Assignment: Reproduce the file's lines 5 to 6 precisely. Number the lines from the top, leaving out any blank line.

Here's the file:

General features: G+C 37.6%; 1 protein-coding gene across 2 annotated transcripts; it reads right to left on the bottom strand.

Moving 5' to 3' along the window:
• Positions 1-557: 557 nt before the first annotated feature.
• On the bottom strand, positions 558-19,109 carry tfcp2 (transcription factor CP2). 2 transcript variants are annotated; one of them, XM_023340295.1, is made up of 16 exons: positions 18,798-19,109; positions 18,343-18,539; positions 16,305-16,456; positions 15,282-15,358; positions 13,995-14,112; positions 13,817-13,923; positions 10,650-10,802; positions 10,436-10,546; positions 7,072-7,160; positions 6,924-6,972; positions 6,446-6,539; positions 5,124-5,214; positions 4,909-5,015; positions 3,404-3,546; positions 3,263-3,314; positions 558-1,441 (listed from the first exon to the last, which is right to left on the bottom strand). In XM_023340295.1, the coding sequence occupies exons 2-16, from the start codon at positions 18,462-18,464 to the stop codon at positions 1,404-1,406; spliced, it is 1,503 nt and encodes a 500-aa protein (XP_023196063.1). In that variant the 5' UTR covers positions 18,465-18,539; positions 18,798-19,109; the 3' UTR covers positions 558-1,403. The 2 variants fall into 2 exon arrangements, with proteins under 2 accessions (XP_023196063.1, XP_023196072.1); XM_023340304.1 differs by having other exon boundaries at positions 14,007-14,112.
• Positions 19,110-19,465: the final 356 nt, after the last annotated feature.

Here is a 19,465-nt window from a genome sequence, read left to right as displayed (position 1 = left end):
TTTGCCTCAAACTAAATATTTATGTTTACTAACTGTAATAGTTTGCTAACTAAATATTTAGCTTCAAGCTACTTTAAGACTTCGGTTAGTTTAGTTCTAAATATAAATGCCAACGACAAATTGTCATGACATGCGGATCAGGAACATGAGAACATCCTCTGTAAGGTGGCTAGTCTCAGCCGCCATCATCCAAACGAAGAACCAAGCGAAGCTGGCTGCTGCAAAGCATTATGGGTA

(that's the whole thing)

• Positions 19,110-19,465: the final 356 nt, after the last annotated feature.

Here is a 19,465-nt window from a genome sequence, read left to right as displayed (position 1 = left end):